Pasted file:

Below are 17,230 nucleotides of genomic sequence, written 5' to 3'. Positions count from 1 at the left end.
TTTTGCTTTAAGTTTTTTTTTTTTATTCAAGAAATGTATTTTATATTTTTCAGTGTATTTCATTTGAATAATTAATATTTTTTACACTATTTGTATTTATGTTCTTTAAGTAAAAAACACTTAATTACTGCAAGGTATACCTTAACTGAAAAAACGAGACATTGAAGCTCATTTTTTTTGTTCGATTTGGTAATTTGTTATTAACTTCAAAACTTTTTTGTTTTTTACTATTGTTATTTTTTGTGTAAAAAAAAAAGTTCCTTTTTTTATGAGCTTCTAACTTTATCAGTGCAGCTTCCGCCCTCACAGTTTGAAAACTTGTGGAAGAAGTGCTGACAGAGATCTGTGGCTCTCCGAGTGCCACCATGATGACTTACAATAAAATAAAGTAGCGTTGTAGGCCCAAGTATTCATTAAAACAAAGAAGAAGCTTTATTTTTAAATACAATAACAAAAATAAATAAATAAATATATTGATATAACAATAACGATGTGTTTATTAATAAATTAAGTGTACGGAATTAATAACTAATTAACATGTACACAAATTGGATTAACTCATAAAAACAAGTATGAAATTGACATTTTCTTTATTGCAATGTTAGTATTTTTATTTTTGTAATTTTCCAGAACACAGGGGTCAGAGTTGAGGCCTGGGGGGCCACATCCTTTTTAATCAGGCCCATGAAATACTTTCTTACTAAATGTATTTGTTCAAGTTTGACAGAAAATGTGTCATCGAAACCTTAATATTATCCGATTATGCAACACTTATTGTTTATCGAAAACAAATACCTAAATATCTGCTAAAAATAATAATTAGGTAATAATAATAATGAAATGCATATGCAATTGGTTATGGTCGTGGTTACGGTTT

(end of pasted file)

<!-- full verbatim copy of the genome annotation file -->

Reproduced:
Below are 17,230 nucleotides of genomic sequence, written 5' to 3'. Positions count from 1 at the left end.
TTTTGCTTTAAGTTTTTTTTTTTTATTCAAGAAATGTATTTTATATTTTTCAGTGTATTTCATTTGAATAATTAATATTTTTTACACTATTTGTATTTATGTTCTTTAAGTAAAAAACACTTAATTACTGCAAGGTATACCTTAACTGAAAAAACGAGACATTGAAGCTCATTTTTTTTGTTCGATTTGGTAATTTGTTATTAACTTCAAAACTTTTTTGTTTTTTACTATTGTTATTTTTTGTGTAAAAAAAAAAGTTCCTTTTTTTATGAGCTTCTAACTTTATCAGTGCAGCTTCCGCCCTCACAGTTTGAAAACTTGTGGAAGAAGTGCTGACAGAGATCTGTGGCTCTCCGAGTGCCACCATGATGACTTACAATAAAATAAAGTAGCGTTGTAGGCCCAAGTATTCATTAAAACAAAGAAGAAGCTTTATTTTTAAATACAATAACAAAAATAAATAAATAAATATATTGATATAACAATAACGATGTGTTTATTAATAAATTAAGTGTACGGAATTAATAACTAATTAACATGTACACAAATTGGATTAACTCATAAAAACAAGTATGAAATTGACATTTTCTTTATTGCAATGTTAGTATTTTTATTTTTGTAATTTTCCAGAACACAGGGGTCAGAGTTGAGGCCTGGGGGGCCACATCCTTTTTAATCAGGCCCATGAAATACTTTCTTACTAAATGTATTTGTTCAAGTTTGACAGAAAATGTGTCATCGAAACCTTAATATTATCCGATTATGCAACACTTATTGTTTATCGAAAACAAATACCTAAATATCTGCTAAAAATAATAATTAGGTAATAATAATAATGAAATGCATATGCAATTGGTTATGGTCGTGGTTACGGTTT